Tribpedia: Water Supply

Tribpedia

Population growth and several droughts in the late 1990s and early 2000s led to more concern over Texas's water supply. Debate over the issue typically finds landowners on one side, environmentalists on the other. Environmental groups support restrictions on water pumping and water use, because droughts proved the risk of a low water supply, and because of the risk ...

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Rick Perry Willing to Call Special Session if Needed

In his Jan. 29, 2103, State of the State speech, Gov. Rick Perry avoided hot-topic issues like abortion, immigration and gun control and focused instead on infrastructure, budget reform and education.
In his Jan. 29, 2103, State of the State speech, Gov. Rick Perry avoided hot-topic issues like abortion, immigration and gun control and focused instead on infrastructure, budget reform and education.

Gov. Rick Perry is warning state legislators that it could be a long, hot summer in Austin if they don’t pass his top priorities: funding water and transportation projects and cutting business taxes.

A Hearing for Water, and Growth for Wind

Texas Weekly

A landmark water case pitting North Texas against Oklahoma goes to the United States Supreme Court next week. The Tarrant Regional Water District, which serves Fort Worth and the surrounding area, has sought more water from Oklahoma, but the Sooner state isn’t selling.

 

The Brazos River runs dry in Knox County, Texas, during the summer drought of 2011. At the 2013 Texas Tribune Festival, the chairman of the Texas Water Development Board said that water availability models in the state will have to change, though he didn't say whether the state would look directly at possible effects of climate change in the planning.
The Brazos River runs dry in Knox County, Texas, during the summer drought of 2011. At the 2013 Texas Tribune Festival, the chairman of the Texas Water Development Board said that water availability models in the state will have to change, though he didn't say whether the state would look directly at possible effects of climate change in the planning.

House Panel Hears Testimony on Climate Change

At a House panel hearing Monday, witnesses largely agreed on the causes and magnitude of climate change, and they told legislators to speed up consideration of how to deal with the results of a warming climate.

The Rio Grande is the ending place of many high-speed pursuits. People escape consequences by driving their vehicles into the water and swimming to Mexico.
The Rio Grande is the ending place of many high-speed pursuits. People escape consequences by driving their vehicles into the water and swimming to Mexico.

House to Feds: Pressure Mexico to Release Water

The Texas House on Thursday voted to formally ask the U.S. State Department to apply pressure on the Mexican government to release water owed to Texas under the terms of a treaty signed in 1944.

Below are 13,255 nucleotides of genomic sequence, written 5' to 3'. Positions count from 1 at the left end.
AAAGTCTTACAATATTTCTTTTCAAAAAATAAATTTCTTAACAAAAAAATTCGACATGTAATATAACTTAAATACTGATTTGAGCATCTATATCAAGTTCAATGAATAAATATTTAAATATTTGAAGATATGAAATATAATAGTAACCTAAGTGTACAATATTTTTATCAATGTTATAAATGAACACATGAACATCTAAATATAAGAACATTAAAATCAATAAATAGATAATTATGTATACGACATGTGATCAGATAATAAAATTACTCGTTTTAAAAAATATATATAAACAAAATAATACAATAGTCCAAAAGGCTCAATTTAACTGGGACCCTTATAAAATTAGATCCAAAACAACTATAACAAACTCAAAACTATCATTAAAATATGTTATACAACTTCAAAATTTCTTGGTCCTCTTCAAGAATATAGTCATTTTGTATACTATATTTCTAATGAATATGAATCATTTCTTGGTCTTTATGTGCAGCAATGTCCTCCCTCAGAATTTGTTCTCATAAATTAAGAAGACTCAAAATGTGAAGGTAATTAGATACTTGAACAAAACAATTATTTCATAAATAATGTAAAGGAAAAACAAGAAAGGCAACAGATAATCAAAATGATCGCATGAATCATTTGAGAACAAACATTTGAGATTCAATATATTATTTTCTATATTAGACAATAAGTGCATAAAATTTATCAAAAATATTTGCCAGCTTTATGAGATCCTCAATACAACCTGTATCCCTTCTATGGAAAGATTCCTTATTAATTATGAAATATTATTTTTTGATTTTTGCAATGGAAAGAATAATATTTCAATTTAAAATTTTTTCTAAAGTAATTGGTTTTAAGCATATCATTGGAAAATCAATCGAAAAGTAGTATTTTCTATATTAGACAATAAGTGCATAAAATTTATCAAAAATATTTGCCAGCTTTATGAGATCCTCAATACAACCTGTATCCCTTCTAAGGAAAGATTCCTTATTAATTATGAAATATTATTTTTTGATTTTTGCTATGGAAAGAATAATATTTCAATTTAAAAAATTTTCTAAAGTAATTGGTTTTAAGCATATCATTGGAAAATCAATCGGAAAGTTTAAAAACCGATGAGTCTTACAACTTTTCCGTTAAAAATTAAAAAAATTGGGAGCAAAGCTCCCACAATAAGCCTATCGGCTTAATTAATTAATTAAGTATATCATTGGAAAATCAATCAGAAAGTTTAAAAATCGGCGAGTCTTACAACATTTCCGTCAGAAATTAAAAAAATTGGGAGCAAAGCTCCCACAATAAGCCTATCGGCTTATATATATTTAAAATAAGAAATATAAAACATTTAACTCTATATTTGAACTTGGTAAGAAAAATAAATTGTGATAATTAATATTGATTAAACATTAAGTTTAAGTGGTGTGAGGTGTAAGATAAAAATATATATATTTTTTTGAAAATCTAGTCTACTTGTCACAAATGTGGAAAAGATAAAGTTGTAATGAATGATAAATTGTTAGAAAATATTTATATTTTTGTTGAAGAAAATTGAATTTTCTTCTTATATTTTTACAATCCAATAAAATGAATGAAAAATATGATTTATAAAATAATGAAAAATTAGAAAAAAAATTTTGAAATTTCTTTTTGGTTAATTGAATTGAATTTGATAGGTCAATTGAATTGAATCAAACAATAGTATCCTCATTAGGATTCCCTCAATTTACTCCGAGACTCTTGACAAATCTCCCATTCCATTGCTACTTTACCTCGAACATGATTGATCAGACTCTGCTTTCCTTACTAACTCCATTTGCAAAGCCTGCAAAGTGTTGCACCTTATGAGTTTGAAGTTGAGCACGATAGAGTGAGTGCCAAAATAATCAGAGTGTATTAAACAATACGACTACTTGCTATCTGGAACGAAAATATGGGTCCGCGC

Senate Finance Chairman Tommy Williams, R-The Woodlands, holds a copy of the state budget on the Senate floor March 20, 2013.
Senate Finance Chairman Tommy Williams, R-The Woodlands, holds a copy of the state budget on the Senate floor March 20, 2013.

Senate Sets Up Debate on Rainy Day Fund Spending

The full Texas Senate will consider a plan to spend about half of the projected $11.8 billion balance in the state's Rainy Day Fund for transportation and water projects, though Democrats plan to push for money for schools as well.

Rio Grande as seen from Chapeno, Starr Co.
Rio Grande as seen from Chapeno, Starr Co.

Perry to Obama: Press Mexico for Water

In a letter to President Obama on Tuesday, Gov. Rick Perry urged the federal government to press Mexico to release more water to Texas under the terms of a 1944 treaty. Mexico released some water last week, but Texas officials say it's a miniscule amount — not nearly enough for drought-stricken communities in the Rio Grande Valley.

Getting Serious About a Texas-Size Drought

In a state fabled for its everything-is-bigger mentality, the idea of conserving resources is taking hold. Texas and business leaders, who like to boast about the economic appeal of Texas’ low taxes and relaxed regulatory environment, have realized that no water equals no business.

TribWeek: Top Texas News for the Week of 4/1/13

Batheja on a House budget without vouchers or Medicaid expansion, Aguilar on obstacles to a new power plant in El Paso, Permenter on deer breeder regulations, E. Smith’s interview with San Antonio’s Castro twins, Galbraith on proposals for new underground water reservoirs, Root finds holes in a UT regent's appointment files, M. Smith on a planned school rating system that defied recommendations, Murphy maps oil and gas disposal wells in Texas, Dehn on objections to a bigger Medicaid program and Hamilton on efforts to lure gun makers to Texas: The best of our best for the week of April 1-5, 2013.

In Texas, Underground Reservoirs Take Hold

Amid continued worries about reservoir levels statewide, several Texas communities are exploring the concept of underground storage reservoirs, which do not lose water to evaporation and do not flood agricultural land. Proponents say it may be the smartest water technology you've never heard of.

Field distribution water tank used in the fracking process of natural gas well drilling in DeWitt County, Texas, complete with life buoy and "No Swimming" sign.
Field distribution water tank used in the fracking process of natural gas well drilling in DeWitt County, Texas, complete with life buoy and "No Swimming" sign.

Texas Senators Discuss Fracking Groundwater Rules

Should groundwater districts be allowed to require permits for drilling companies wanting to withdraw water for hydraulic fracturing? Oil companies oppose the idea, and on Tuesday, the Senate Natural Resources Committee debated the issue.

Bill sponsor State Rep. Jimmie Don Aycock, R-Killeen, is surrounded by members at the front mike while debate continues on HB 5 on March 26, 2013.
Bill sponsor State Rep. Jimmie Don Aycock, R-Killeen, is surrounded by members at the front mike while debate continues on HB 5 on March 26, 2013.